Vital funding boost for Merseyside to prevent serious violence
More than £5.8m of funding will enable the vital work of the Merseyside Violence Reduction Unit (MVRP) to continue for the next 3 years, reducing serious violence in our region, and for future generations.
Announced by Home Secretary Priti Patel, the MVRP received their share of £130 million dedicated to reducing serious violence, after it was revealed that 49,000 crimes in England and Wales had been prevented since the inception of Violence Reduction Units in 2019.
As many of the MVRP programmes rely on getting to the roots of adverse childhood experiences and offending by forming trusting relationships with families and communities, the longevity of the support will prove crucial. Aside from their Gloves Up programme, celebrated by Government this morning for getting young people active, engaged and eventually into work, the Programme runs a myriad of initiatives from pre-birth to mid-20’s. They include Reading to the Bump, where participants are encouraged to communicate with their unborn child!
Run in three Merseyside hospitals including Alder Hey, the Navigators programme meanwhile, is typical of their early intervention public health approach. Here, medics report injuries that may have resulted from violence to young people, to specially trained youth workers. That team then begin to form a relationship with the patient, their family and even their school, to get to the nub of any trauma and help the young person rebuild their life.
Merseyside’s Police Commissioner Emily Spurrell said: “It’s very welcome news that the funding for Merseyside’s fantastic Violence Reduction Partnership (VRP) has not only been renewed, but crucially has been guaranteed for the next three years.
“Alongside many others, I have repeated called for the Government to provide multi-year funding for this important partnership and it’s a great relief they have finally taken notice.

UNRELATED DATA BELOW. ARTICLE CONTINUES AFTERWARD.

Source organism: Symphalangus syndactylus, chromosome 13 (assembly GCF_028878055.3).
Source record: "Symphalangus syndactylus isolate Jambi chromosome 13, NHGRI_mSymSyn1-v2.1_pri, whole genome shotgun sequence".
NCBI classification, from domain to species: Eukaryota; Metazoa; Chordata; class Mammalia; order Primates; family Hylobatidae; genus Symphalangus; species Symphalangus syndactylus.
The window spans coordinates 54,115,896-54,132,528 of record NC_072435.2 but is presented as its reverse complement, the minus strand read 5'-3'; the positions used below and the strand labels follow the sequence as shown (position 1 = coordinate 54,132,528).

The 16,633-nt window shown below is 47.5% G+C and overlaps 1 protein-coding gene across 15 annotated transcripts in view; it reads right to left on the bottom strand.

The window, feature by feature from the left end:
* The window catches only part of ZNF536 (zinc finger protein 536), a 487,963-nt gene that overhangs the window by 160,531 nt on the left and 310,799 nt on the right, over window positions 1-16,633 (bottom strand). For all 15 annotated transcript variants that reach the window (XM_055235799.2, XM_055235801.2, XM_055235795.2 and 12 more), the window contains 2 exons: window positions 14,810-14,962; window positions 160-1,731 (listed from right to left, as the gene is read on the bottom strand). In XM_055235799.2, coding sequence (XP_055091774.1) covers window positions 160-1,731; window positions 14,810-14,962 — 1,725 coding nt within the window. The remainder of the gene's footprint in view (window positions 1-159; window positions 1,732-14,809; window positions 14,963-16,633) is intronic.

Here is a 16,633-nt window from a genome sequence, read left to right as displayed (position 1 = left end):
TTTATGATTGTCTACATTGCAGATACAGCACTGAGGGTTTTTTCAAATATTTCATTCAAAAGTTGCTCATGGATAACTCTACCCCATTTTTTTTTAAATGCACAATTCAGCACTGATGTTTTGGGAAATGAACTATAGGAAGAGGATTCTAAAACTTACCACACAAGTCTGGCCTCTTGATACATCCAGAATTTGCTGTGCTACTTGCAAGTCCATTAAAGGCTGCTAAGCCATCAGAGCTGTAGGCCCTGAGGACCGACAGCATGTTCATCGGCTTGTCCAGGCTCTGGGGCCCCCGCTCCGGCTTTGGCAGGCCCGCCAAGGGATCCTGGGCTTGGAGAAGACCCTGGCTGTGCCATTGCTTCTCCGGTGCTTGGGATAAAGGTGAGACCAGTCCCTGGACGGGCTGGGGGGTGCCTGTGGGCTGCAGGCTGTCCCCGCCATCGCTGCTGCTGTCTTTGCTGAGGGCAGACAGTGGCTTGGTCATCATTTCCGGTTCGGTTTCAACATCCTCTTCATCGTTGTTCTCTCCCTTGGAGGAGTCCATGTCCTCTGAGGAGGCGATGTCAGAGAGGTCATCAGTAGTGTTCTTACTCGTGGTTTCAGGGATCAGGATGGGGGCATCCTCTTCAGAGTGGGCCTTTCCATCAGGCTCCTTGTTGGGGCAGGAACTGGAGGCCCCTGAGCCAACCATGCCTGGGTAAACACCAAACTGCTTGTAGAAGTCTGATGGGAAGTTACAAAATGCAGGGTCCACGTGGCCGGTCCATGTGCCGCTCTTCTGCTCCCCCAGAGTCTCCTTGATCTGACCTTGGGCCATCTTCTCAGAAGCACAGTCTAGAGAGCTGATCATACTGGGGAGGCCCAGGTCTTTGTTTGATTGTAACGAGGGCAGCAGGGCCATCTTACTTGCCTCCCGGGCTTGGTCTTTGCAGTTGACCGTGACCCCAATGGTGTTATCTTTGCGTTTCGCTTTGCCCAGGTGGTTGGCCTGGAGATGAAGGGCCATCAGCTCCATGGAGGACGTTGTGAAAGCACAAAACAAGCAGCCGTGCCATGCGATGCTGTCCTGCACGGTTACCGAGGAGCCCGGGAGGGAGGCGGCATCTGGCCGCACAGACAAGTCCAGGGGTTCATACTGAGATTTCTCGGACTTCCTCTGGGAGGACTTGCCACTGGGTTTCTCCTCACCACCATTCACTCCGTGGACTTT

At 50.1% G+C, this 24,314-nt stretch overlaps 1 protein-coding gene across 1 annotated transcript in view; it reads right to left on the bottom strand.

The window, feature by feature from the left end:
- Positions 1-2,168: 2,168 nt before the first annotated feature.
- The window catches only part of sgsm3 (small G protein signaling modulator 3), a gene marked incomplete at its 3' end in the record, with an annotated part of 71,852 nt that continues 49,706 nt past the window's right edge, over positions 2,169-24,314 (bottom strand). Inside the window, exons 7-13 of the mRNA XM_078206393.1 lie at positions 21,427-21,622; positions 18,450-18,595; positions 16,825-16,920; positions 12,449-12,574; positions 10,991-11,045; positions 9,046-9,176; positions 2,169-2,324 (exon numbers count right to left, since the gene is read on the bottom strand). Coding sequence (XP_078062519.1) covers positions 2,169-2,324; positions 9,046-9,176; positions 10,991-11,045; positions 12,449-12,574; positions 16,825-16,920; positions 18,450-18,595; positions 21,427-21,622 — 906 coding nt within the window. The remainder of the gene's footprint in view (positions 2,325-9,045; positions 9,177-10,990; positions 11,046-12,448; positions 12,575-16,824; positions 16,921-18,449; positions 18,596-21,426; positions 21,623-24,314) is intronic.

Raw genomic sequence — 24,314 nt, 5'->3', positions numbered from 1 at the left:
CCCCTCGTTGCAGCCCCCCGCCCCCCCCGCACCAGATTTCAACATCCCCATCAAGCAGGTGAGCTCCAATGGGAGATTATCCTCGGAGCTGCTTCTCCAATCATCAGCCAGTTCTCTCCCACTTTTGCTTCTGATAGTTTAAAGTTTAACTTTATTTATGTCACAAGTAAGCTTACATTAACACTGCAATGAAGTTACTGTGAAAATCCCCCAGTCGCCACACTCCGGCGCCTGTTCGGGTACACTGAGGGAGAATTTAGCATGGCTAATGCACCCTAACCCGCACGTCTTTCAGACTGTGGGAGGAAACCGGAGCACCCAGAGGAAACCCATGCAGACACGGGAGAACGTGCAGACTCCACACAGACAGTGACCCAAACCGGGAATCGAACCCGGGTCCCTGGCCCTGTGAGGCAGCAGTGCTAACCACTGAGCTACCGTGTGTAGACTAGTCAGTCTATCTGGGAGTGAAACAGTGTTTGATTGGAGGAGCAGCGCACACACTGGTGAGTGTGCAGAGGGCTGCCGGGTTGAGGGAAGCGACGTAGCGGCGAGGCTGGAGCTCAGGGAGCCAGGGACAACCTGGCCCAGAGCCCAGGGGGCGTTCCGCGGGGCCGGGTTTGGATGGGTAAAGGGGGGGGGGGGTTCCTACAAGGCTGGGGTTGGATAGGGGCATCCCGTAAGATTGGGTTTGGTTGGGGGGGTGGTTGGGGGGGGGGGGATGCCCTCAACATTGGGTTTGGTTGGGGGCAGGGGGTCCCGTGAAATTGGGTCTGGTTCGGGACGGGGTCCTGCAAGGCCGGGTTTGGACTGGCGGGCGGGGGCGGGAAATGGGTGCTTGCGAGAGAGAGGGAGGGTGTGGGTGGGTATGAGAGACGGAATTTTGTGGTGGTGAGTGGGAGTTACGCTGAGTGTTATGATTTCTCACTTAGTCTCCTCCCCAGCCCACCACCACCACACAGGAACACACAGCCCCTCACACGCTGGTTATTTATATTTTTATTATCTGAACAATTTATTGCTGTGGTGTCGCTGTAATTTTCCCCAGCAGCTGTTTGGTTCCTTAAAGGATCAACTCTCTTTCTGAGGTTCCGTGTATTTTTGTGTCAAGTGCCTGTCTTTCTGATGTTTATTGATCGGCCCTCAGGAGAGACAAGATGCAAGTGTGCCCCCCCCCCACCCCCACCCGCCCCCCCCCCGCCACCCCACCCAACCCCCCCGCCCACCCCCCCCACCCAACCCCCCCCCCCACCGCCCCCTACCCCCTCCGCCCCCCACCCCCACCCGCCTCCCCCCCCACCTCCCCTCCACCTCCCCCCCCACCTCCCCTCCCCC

“There are still too many people in Merseyside whose lives have been touched by serious violence, and sadly we know in many cases something could have been done to prevent it.
“The root causes of serious violence are complex and deep-seated. There are no quick fixes, but with funding now secured until at least April 2025, our VRP will have much greater security and flexibility to fund prolonged, sustainable initiatives which can get the best results by reaching vulnerable young people at the earliest opportunity to genuinely break the cycle of crime.
“This announcement is testament to the effectiveness of this very valuable partnership during its first three years in operation and I’d like to thank the team, our cross-sector partners and all the organisations who have created, developed and delivered its trail-blazing programmes so far. I look forward to building on this work over the next three years as we continue to build a brighter future for our young people and deliver lasting change for communities across Merseyside.
“I will also continue to lobby Government to give us the funding to replace our missing 456 police officers to ensure we have more feet on the beat keeping people safe every day.”
Detective Superintendent Siobhan Gainer, Head of the MVRP concluded: “Our team is made up of emergency services, early years, local authority, DWP and public health professionals who have all felt the frustration of seeing past programmes halted, just as they were making a difference.
Although it is extremely encouraging to hear that VRUs have already reduced crime, we believe the real difference will be felt by generations to come, as we alter attitudes and responses to trauma and help young people realise their life goals and feel fulfilled and in control. Today, that dream has become far more realistic as we commence on a three-year journey towards total violence reduction.”
Case study - Merseyside
Funded by the Merseyside Violence Reduction Partnership, Weapons Down Gloves Up is an initiative that aims to improve the life chances of young people out of education or work, by engaging them through the discipline of boxing and moving them on to career prospects in civil engineering.
Weapons Down Gloves Up partners with DT Hughes Civil Engineering & Site Safe and in just six months has helped 38 young people at risk of violence receive Construction Skills Certification Scheme qualifications and 23 have started full-time employment.
Danny was 17, spending time on the streets and involved in drugs and weapon crime, when he found out about the Weapons Down Gloves Up project. He thought it was too good to be true. But, after some setbacks, Danny said "what the young community needs to do is sacrifice 7 weeks and show pure determination to end up like myself, who left this course with 6 qualifications and a lifetime job opportunity that will be able to support my future family well into the future."